comScore Fox’s Martha MacCallum Grills Dem Congressman Over Refusal To Raise Medicare Age

Fox’s Martha MacCallum Grills Dem Congressman Over Refusal To Raise Medicare Age


During a lengthy interview this morning on the looming “fiscal cliff,” Fox’s Martha MacCallum grilled Rep. Chris Van Hollen (D-MD) over his party’s seeming reluctance to make cuts to entitlements and social welfare programs, or find means besides raising taxes, in order to avoid the impending “fiscal cliff.”

After mentioning that several Republican lawmakers have expressed a willingness to cave on increase the tax rates for top income earners, MacCallum asked the Democratic lawmaker: “Does it matter if it comes from eliminating loopholes and doing tax reform, or whether it comes from taxing the rich? Does it matter how you get there in revenue?”

“What matters is the mathematics of this,” Van Hollen replied, noting that in order to achieve the desired revenue mark, he believes you must increase taxes back to the Clinton-era rates for high-income individuals. Simply closing all the loopholes, the congressman argued, would not suffice in raising sufficient revenue.

“If you could be shown the numbers, I’m asking you if it’s politically that you have to get the tax increases from the wealthy from the Bush tax cuts or whether what you’re really looking for is revenue,” MacCallum challenged him once again. “If you could get the revenue you seek, does it matter to you which way you get it?”

“The math is the most important thing,” Van Hollen reiterated. “What the math shows is that you can’t do what you just said.”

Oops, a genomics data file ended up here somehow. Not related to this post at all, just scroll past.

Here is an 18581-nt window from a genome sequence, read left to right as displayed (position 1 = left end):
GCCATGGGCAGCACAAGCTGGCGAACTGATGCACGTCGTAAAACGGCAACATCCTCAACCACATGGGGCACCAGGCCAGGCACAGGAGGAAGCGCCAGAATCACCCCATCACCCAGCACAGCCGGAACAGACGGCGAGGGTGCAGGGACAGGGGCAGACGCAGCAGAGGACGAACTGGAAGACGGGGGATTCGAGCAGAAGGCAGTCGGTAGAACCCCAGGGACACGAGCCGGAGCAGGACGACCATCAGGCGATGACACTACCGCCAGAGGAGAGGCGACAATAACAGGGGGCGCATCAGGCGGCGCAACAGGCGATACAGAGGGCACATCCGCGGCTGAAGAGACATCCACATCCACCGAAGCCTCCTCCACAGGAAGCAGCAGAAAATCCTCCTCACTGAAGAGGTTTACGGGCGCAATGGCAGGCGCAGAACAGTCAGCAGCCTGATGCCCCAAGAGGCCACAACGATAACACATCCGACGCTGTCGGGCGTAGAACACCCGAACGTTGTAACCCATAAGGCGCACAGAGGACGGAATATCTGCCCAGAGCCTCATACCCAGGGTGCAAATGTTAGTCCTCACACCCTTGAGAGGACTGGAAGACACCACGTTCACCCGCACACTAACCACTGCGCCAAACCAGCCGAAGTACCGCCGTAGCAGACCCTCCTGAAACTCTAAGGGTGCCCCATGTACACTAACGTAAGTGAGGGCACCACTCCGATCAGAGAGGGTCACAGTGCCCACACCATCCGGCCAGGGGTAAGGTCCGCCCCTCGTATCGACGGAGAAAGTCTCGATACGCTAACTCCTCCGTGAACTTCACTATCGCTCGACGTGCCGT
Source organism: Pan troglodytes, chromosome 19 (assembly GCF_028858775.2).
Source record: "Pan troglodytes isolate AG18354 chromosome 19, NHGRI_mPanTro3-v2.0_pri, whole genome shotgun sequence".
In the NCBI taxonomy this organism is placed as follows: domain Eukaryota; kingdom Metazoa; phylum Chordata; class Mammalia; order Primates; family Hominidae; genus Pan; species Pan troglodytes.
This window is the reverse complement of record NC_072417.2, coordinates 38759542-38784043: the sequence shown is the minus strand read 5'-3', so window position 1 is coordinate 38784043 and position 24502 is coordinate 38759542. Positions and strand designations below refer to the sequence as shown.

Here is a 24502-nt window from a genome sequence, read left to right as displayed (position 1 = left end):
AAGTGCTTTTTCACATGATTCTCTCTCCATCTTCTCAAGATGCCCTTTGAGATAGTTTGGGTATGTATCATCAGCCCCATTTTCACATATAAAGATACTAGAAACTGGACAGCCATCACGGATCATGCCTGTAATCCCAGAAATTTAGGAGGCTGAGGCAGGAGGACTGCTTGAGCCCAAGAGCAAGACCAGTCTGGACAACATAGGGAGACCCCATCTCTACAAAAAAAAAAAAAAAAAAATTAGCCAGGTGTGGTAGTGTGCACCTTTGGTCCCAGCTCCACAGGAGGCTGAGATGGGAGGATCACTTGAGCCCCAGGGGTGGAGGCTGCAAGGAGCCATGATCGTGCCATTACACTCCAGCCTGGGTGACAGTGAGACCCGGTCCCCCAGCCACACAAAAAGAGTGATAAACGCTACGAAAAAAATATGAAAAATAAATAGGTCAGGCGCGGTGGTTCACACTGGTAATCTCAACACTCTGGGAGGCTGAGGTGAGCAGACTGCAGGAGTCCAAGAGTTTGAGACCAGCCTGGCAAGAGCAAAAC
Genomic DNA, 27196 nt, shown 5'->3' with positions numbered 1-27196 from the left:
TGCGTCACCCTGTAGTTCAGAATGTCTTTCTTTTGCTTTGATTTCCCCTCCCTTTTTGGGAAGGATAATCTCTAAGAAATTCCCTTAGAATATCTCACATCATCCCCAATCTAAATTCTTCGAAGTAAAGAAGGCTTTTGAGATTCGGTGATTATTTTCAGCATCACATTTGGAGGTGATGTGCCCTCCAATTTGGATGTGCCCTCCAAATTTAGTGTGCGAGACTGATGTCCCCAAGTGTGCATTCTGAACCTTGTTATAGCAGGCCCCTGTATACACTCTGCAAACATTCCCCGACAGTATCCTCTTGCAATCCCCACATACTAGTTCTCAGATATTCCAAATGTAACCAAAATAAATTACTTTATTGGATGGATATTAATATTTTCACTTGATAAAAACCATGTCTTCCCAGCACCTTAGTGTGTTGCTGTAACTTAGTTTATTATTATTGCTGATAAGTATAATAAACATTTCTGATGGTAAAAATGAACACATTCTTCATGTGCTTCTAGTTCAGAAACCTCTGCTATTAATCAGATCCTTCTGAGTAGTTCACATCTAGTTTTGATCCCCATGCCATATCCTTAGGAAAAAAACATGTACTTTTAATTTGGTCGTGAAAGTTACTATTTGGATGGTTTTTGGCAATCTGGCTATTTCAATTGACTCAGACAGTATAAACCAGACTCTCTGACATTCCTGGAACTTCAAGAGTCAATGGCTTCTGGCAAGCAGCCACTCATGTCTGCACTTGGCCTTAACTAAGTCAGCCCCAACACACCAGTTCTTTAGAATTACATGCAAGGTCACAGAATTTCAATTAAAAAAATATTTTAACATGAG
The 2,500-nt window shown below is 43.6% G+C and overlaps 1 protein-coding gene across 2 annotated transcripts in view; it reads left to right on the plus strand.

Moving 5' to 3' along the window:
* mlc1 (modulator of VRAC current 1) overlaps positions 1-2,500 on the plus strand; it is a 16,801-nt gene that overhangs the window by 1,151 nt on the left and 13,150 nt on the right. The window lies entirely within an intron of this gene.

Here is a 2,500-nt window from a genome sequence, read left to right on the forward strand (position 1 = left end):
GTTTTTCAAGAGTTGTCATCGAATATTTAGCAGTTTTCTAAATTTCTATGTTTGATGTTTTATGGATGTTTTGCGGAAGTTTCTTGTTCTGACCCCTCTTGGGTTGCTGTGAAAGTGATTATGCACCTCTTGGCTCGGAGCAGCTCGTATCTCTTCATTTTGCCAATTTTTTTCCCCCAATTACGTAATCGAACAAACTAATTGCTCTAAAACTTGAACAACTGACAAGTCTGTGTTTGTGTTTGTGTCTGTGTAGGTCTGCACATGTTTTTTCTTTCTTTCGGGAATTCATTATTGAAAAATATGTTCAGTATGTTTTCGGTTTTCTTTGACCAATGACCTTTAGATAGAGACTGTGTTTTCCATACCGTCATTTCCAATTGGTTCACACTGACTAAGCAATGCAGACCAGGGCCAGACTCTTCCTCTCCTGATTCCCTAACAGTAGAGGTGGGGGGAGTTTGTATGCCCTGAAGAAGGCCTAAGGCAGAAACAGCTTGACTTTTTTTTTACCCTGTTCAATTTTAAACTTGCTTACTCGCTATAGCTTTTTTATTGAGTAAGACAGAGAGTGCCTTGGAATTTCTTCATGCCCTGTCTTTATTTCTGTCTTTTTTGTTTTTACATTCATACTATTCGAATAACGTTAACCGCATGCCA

On the subject of entitlement reform, MacCallum confronted Van Hollen over whether his party would be willing to change the model for Medicare in order to achieve some fiscal stability. “I want to ask you if you’re open to the idea of raising the age for Medicare and for Social Security. It wouldn’t affect anybody who is currently receiving those benefits … Can we go to 67 on Medicare, for example, can we go to 67, 69 on Social Security down the road? Would you be willing to do something like that?”

“By moving [Medicare] from 65 to 67 is, again, not reducing costs in Medicare,” Van Hollen responded. “It’s not really reforming the Medicare system.”

MacCallum then argued that the system is likely to “go bust” in several years, and so raising the age for Medicare would prolong the program since people are living longer now.

“There are a lot better ways of doing it,” the congressman responded, prompting MacCallum to say: “That’s a no I’m hearing. You’re not willing to change the age.”

The two then had a bit of a back-and-forth over the Medicare question:

VAN HOLLEN: No, because there are much better ways of dealing with Medicare costs. Let’s look at ways we can reduce the cost without transferring rising healthcare costs….

MACCALLUM: Doctors are no longer taking Medicare patients. You need to find a different way to get at the problem because they are losing those services as a result of that anyway.

VAN HOLLEN: Actually, Martha, every survey that’s been taken shows that patient satisfaction in the Medicare program is much higher than patient satisfaction in the private health insurance market. That’s been the result of numerous surveys that have been done over the last couple of years.

MACCALLUM: I could introduce you to doctors who would say otherwise and say they are no longer taking Medicare patients as a result of all this.

Watch below, via Fox:

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